Boulton Paul Defiant

Boulton Paul Defiant

The Boulton Paul Defiant's part in the early stages of World War Two have effectively been overshadowed by the Hurricane and Spitfire. However, the Boulton Paul Defiant was to play an important role in trying to stop the advance of the Germans into Belgium and France in the Spring of 1940. But against the fighter planes of the Luftwaffe it stood little chance once they realised that the plane had an Achilles heel when attacked.

The Boulton Paul Defiant had its main weaponry in a turret behind the pilot. In 1935, the idea of such a design for a fighter plane was still acceptable, though the armament of the Boulton Paul Defiant was soon to be overtaken by the forward facing weaponry carried by both the Hurricane and Spitfire.

The idea of placing the main weaponry of a fighter behind the pilot had first been espoused in 1935  - there were those who were supporters of the ‘power-operated multi-gun turret’. This idea had the advantage of allowing the pilot of the plane to fly the plane and leave the defence of the plane to the person who was in the multi-gun turret. This person also had the task of being the plane’s offensive officer.

The Boulton Paul Defiant first flew in August 1937. Its turret, though it  contained awesome weaponry, was also responsible for increasing the drag factor of the plane which had an impact on the plane’s speed.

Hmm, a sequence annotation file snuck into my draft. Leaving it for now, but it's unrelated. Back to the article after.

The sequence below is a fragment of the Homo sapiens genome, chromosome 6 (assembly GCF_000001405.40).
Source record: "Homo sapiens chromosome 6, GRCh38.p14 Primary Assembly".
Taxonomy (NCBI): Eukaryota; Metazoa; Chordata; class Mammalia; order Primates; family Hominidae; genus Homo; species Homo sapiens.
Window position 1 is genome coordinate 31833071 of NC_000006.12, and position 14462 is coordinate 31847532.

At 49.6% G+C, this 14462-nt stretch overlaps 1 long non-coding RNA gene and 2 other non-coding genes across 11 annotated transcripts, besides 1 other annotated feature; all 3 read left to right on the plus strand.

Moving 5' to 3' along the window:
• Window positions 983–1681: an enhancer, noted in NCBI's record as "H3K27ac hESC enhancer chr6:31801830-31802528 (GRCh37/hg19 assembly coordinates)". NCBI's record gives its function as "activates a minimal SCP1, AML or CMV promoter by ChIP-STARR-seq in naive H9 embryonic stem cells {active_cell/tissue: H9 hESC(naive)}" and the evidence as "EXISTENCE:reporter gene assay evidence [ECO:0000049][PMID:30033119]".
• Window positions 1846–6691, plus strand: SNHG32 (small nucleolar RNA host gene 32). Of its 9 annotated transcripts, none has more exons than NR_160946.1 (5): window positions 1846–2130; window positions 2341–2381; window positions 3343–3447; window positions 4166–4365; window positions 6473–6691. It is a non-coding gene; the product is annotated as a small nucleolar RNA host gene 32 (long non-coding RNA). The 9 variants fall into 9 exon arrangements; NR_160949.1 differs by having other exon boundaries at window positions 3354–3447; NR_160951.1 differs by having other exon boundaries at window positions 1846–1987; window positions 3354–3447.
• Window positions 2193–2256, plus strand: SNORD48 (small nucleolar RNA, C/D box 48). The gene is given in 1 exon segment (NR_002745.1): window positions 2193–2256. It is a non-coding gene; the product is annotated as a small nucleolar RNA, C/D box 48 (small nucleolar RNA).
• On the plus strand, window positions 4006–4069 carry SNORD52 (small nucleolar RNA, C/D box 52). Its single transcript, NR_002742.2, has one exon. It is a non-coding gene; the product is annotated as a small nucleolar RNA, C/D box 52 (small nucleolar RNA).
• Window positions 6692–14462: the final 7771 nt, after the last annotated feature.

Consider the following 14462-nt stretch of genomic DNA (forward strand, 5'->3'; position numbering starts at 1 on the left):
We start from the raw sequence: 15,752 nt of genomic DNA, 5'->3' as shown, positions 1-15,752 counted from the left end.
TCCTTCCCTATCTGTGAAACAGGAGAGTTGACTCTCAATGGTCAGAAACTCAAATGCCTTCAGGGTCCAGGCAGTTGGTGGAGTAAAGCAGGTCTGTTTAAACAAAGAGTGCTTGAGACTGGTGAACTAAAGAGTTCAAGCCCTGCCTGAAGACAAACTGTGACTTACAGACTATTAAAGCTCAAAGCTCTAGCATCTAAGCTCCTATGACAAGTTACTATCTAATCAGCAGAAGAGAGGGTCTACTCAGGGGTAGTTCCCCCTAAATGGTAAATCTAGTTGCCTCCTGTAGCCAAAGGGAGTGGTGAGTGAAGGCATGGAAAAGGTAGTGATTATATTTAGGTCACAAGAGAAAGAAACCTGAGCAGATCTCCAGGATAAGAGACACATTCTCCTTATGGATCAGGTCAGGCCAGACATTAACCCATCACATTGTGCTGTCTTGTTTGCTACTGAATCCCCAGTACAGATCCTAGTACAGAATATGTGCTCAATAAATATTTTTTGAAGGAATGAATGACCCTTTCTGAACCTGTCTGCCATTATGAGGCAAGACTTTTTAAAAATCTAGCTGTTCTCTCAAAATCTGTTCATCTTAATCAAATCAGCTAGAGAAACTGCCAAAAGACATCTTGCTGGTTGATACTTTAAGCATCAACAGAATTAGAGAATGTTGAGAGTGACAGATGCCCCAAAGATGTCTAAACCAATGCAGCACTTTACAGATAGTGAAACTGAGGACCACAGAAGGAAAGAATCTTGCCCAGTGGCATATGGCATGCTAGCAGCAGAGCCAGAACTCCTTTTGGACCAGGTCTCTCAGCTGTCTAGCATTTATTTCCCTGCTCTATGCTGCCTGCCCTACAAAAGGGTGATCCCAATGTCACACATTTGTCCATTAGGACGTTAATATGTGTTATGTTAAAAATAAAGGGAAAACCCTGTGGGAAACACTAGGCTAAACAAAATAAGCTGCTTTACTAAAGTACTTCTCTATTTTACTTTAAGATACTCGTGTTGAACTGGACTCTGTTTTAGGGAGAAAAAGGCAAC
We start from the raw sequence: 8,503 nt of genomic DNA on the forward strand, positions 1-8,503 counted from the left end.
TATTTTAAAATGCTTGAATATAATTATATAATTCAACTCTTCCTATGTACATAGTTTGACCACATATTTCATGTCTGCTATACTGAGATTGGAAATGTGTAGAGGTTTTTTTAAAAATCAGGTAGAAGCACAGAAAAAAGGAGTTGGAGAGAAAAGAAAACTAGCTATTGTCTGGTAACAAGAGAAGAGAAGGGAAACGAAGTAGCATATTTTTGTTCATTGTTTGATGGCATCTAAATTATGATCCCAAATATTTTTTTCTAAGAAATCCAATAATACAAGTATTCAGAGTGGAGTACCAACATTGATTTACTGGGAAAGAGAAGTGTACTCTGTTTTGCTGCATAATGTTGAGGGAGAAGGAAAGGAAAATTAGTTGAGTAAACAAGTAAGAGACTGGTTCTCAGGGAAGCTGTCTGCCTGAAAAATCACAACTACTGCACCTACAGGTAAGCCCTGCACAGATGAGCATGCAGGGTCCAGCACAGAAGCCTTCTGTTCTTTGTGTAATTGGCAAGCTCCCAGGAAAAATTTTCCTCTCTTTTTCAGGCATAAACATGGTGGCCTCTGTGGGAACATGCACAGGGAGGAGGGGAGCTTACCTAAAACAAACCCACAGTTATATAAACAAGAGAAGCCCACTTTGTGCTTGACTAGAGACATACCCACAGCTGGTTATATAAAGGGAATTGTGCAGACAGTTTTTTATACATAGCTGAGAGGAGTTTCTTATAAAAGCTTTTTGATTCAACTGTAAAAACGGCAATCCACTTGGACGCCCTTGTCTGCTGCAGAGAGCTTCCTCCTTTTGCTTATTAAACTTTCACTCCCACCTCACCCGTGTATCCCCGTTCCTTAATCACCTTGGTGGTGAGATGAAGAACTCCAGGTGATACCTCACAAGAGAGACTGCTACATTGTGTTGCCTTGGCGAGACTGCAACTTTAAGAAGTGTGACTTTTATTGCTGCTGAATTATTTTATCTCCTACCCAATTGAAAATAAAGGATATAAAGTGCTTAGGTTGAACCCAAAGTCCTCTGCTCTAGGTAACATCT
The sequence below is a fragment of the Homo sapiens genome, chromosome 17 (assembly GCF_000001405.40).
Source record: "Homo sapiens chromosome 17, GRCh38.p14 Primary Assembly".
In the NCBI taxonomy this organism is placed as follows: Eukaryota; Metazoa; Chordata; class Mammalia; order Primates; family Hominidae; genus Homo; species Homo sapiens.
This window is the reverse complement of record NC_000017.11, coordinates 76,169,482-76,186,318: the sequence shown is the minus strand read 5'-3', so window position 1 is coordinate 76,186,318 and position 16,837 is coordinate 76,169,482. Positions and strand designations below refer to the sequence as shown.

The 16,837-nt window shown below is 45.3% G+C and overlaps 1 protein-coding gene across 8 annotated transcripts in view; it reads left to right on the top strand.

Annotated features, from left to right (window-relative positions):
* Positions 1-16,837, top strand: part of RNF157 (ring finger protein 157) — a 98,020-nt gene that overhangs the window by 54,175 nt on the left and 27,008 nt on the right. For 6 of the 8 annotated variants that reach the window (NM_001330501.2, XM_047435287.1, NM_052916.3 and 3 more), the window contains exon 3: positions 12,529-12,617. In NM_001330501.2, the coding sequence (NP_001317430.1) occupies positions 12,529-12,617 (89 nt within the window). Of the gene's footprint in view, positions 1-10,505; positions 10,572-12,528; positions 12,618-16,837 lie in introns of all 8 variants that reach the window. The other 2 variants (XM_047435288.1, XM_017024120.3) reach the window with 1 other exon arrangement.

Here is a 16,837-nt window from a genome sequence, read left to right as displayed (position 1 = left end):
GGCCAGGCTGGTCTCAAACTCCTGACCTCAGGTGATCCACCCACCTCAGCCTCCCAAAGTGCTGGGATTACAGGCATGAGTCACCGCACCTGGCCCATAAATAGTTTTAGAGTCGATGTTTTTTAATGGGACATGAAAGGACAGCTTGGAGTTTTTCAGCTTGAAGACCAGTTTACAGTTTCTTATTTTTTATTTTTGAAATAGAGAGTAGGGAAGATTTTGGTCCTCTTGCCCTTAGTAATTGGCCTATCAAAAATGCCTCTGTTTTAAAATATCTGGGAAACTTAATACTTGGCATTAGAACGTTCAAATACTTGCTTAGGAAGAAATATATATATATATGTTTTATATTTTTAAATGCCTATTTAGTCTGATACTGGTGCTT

The Boulton Paul Defiant had a significant success in the German attacks leading up to the evacuation at Dunkirk. The sheer fire power of the Defiant took the Luftwaffe by surprise and by May 1940, the Defiant had shot down 65 German planes. However, the Luftwaffe soon learned that a Defiant attacked head on was an easy target and by August 1940 they were withdrawn from military daylight operations.

The Defiant carried on as a night fighter. In the aftermath of the attack on France, the Defiant was fitted with the A1 radar and in the winter of 1940 to 1941, the Defiant recorded more kills than any other night fighter plane. But as a daytime fighter it was simply outclassed and as fighter plane design developed, the Boulton Paul Defiant was simply overtaken.

Facts:

 Crew: 2

Maximum speed: 313 mph (504 km/h) at 19,000 feet (5790 metres)

Ceiling: 30,350 feet (9250 metres)

Range: 465 miles (748 km)

Armament: four x 0.303 machine guns in dorsal turret.    




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